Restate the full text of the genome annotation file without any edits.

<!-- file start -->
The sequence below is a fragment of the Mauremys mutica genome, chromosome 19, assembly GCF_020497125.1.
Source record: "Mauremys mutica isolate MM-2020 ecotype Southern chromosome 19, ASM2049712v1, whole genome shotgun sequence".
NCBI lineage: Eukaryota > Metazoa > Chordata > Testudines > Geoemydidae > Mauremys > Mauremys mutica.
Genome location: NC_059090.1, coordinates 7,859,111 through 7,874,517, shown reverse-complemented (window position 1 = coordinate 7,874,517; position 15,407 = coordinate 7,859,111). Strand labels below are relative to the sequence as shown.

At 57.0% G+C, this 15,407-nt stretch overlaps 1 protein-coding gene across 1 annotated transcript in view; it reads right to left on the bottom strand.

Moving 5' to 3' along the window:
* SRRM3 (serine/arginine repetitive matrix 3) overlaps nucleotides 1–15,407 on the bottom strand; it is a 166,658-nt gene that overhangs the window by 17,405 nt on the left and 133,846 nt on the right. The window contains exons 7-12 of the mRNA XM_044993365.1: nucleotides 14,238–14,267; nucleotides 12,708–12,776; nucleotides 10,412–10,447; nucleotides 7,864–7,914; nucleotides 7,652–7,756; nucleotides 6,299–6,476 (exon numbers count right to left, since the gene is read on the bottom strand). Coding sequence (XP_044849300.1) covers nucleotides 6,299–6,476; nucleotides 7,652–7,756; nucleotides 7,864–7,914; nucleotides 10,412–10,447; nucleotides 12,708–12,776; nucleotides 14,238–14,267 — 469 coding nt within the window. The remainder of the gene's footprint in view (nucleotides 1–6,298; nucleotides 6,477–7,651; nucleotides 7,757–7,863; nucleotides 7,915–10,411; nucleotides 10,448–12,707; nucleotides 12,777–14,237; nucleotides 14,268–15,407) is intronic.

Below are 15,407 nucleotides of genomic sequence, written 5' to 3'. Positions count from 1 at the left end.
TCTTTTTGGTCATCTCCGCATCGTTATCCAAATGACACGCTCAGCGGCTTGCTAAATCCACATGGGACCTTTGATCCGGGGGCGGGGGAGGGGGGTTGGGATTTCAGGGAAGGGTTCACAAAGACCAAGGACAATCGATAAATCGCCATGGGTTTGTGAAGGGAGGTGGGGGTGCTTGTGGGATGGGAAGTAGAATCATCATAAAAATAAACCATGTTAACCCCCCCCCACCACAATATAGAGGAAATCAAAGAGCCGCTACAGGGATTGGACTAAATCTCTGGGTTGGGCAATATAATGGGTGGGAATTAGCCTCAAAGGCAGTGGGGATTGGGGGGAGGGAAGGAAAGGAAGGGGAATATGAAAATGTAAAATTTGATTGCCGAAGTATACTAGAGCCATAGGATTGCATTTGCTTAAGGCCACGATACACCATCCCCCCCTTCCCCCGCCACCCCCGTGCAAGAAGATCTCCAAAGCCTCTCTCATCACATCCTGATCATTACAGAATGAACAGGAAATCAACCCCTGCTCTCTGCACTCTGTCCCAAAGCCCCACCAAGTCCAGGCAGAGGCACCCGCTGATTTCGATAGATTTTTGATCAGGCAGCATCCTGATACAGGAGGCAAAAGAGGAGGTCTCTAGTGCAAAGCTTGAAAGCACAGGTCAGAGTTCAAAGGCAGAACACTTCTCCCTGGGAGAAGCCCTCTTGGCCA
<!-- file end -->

The sequence below is a fragment of the Mauremys mutica genome, chromosome 19, assembly GCF_020497125.1.
Source record: "Mauremys mutica isolate MM-2020 ecotype Southern chromosome 19, ASM2049712v1, whole genome shotgun sequence".
NCBI lineage: Eukaryota > Metazoa > Chordata > Testudines > Geoemydidae > Mauremys > Mauremys mutica.
Genome location: NC_059090.1, coordinates 7,859,111 through 7,874,517, shown reverse-complemented (window position 1 = coordinate 7,874,517; position 15,407 = coordinate 7,859,111). Strand labels below are relative to the sequence as shown.

At 57.0% G+C, this 15,407-nt stretch overlaps 1 protein-coding gene across 1 annotated transcript in view; it reads right to left on the bottom strand.

Moving 5' to 3' along the window:
* SRRM3 (serine/arginine repetitive matrix 3) overlaps nucleotides 1–15,407 on the bottom strand; it is a 166,658-nt gene that overhangs the window by 17,405 nt on the left and 133,846 nt on the right. The window contains exons 7-12 of the mRNA XM_044993365.1: nucleotides 14,238–14,267; nucleotides 12,708–12,776; nucleotides 10,412–10,447; nucleotides 7,864–7,914; nucleotides 7,652–7,756; nucleotides 6,299–6,476 (exon numbers count right to left, since the gene is read on the bottom strand). Coding sequence (XP_044849300.1) covers nucleotides 6,299–6,476; nucleotides 7,652–7,756; nucleotides 7,864–7,914; nucleotides 10,412–10,447; nucleotides 12,708–12,776; nucleotides 14,238–14,267 — 469 coding nt within the window. The remainder of the gene's footprint in view (nucleotides 1–6,298; nucleotides 6,477–7,651; nucleotides 7,757–7,863; nucleotides 7,915–10,411; nucleotides 10,448–12,707; nucleotides 12,777–14,237; nucleotides 14,268–15,407) is intronic.

Below are 15,407 nucleotides of genomic sequence, written 5' to 3'. Positions count from 1 at the left end.
TCTTTTTGGTCATCTCCGCATCGTTATCCAAATGACACGCTCAGCGGCTTGCTAAATCCACATGGGACCTTTGATCCGGGGGCGGGGGAGGGGGGTTGGGATTTCAGGGAAGGGTTCACAAAGACCAAGGACAATCGATAAATCGCCATGGGTTTGTGAAGGGAGGTGGGGGTGCTTGTGGGATGGGAAGTAGAATCATCATAAAAATAAACCATGTTAACCCCCCCCCACCACAATATAGAGGAAATCAAAGAGCCGCTACAGGGATTGGACTAAATCTCTGGGTTGGGCAATATAATGGGTGGGAATTAGCCTCAAAGGCAGTGGGGATTGGGGGGAGGGAAGGAAAGGAAGGGGAATATGAAAATGTAAAATTTGATTGCCGAAGTATACTAGAGCCATAGGATTGCATTTGCTTAAGGCCACGATACACCATCCCCCCCTTCCCCCGCCACCCCCGTGCAAGAAGATCTCCAAAGCCTCTCTCATCACATCCTGATCATTACAGAATGAACAGGAAATCAACCCCTGCTCTCTGCACTCTGTCCCAAAGCCCCACCAAGTCCAGGCAGAGGCACCCGCTGATTTCGATAGATTTTTGATCAGGCAGCATCCTGATACAGGAGGCAAAAGAGGAGGTCTCTAGTGCAAAGCTTGAAAGCACAGGTCAGAGTTCAAAGGCAGAACACTTCTCCCTGGGAGAAGCCCTCTTGGCCA